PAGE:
What's about to happen to global society with the rise of Artificial Intelligence is truly terrifying to consider.
Massive technological developments are extremely disruptive to societies. In capitalist economies, technological developments are especially disruptive, because those in control of new technologies tend to be the capitalist class, who use the new technology to increase their profits, leaving all those adversely impacted by the new reality to fend for themselves.
Technological developments that could potentially have made life easier and the workweek shorter for so many people, such as the industrial revolution and the many waves of industrial automation that followed, generated massive profits for the capitalists, and helped create a significant class of middle managers, bureaucrats, and all those providing for their middle class consumption patterns. But for the majority, farming parcels of land, working in the factories, or losing that work to automation, it was an entirely different story of misery and early death. Only the establishment of a largescale labor movement over the course of a century of struggle began to significantly change this picture (along with the rise of cooperatives and more authentic versions of democracy in some countries) and allow for members of the working class to live decent lives.
The computer age has been similarly disruptive to societies around the world, with new waves of people losing their jobs to new forms of automation. Ask anyone who used to make a living as a switchboard operator, typist, or film processor. The rise of the internet has compounded this phenomenon exponentially. Ask anyone who used to work as a travel agent, journalist, store clerk, or recording artist.
As Big Tech gathers ever more money and political influence, monopolizing more and more of our time and attention, pushing out or buying up the competition, the power of the personalized, secret algorithm to keep us all glued to YouTube or having arguments on Facebook or shopping on Amazon has become ever more clear.
I have written a lot about the influence of these secret algorithms, both because they have such an outsized impact on all of our lives, and because most people seem to be completely clueless about how much impact they're having, or even that they exist at all. Meanwhile, the secret algorithms keep on determining to such a huge degree what we see or don't see, whether pertaining to news stories, what our friends and associates are up to, or what music we hear.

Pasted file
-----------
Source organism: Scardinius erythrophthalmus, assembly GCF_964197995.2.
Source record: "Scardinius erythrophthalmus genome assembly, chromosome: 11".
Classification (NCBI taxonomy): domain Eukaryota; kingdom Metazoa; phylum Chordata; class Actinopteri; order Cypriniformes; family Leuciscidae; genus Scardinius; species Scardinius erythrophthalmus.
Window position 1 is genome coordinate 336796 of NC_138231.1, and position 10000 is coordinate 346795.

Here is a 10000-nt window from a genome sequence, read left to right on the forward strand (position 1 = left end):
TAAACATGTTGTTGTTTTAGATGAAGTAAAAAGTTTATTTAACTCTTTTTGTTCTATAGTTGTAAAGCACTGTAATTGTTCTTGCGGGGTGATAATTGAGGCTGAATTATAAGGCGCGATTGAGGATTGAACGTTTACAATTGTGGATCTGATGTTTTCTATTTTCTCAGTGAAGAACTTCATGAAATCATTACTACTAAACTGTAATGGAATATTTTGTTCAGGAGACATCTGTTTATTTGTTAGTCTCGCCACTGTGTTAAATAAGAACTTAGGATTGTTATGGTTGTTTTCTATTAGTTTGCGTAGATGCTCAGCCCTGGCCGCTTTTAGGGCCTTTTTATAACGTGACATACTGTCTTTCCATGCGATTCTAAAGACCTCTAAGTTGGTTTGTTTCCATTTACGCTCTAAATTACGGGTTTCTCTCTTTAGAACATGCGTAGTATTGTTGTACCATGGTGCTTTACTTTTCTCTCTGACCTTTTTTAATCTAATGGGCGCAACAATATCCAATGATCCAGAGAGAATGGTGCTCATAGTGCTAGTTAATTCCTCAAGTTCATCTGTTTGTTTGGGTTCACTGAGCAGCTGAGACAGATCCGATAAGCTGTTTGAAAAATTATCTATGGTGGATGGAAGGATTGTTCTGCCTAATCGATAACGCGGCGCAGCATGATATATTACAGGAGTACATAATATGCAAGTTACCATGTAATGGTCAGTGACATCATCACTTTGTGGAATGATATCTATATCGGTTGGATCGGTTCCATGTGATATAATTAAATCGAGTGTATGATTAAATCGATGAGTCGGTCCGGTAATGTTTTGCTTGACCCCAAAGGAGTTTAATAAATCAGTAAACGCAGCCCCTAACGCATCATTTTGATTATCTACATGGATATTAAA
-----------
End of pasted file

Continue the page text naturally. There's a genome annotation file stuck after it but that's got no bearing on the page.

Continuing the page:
What I suspect is coming over the next decade or so will be so much more impactful on us all that the changes wrought by the coming of the internet, the microchip, or the assembly line will truly pale in comparison. I'm talking about Artificial Intelligence.
For those who don't really understand to what degree their lives are being intensively manipulated by secret, personalized algorithms already right now, the next decade will be particularly shocking and disorienting. But I'm sure it will be shocking and disorienting for all of us, regardless. (Alongside other shocking and disorienting developments such as continued climate change, crop failures, fires, floods, famines, wars, mass migrations, etc.)
I'm far from the first to make this observation about the impending new reality that AI will give rise to, nor am I the first person to be terrified by the prospect of our AI-dominated future. Much more intelligent people than me have been saying these things for decades. But now, along with a lot of other people who have been online over the past couple weeks with a bit of time to spare, I get it, too.
When the guy lost his job at Google last fall for going public with his belief that the secret AI chatbot he was having extensive conversations with was actually sentient, he was widely ridiculed. The ridicule came overwhelmingly from people who, like me, had never even come close to having a conversation with a chatbot that seemed remotely like a human conversationalist. That changed when Open AI's new chatbot came online at the end of November.
I could tell you about some of the conversations I've been having with this chatbot, or about all of the analysis of ideas and history it has engaged in at my prompting, or about the many poems, songs, stories, and opinion columns I have had the chatbot write. What I'd really recommend, though, is while this chatbot is still online for people to use for free, check it out -- spend a couple hours giving instructions and asking questions at openai.com and find out for yourself what the fuss is all about.
The Turing Test has been exceeded. It is fully capable of speaking in either proper or colloquial English, or whatever other kind of English you fancy (Shakespearean, modern teenager, whatever). The technology is already fully in place for this human-like intellect to be matched up with a voice and a face, seamlessly, in video form at least. It could be anybody, pretty much.